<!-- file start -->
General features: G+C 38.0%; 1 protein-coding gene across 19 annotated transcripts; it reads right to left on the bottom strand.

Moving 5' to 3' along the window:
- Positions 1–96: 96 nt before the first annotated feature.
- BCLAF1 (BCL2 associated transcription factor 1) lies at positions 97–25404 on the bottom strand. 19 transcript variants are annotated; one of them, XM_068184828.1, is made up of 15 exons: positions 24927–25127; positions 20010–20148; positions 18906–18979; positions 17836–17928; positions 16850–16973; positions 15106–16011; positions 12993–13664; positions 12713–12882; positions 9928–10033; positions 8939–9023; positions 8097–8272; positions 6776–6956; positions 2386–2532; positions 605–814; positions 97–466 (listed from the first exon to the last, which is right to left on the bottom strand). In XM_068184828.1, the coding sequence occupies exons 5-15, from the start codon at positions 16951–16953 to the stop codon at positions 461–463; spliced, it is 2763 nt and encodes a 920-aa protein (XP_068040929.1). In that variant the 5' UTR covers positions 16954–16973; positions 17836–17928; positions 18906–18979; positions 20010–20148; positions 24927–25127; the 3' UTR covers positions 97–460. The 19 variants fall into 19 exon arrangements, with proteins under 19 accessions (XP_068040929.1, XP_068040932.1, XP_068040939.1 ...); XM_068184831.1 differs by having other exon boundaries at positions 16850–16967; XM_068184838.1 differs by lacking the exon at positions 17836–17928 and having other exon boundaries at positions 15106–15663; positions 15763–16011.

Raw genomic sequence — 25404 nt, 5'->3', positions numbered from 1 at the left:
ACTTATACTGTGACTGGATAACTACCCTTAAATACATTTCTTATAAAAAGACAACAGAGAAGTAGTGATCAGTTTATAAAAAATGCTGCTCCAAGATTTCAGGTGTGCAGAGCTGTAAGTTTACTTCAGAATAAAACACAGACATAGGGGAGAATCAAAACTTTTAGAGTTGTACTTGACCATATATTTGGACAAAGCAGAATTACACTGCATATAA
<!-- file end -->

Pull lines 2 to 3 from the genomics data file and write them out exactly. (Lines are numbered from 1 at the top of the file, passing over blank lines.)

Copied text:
Moving 5' to 3' along the window:
- Positions 1–96: 96 nt before the first annotated feature.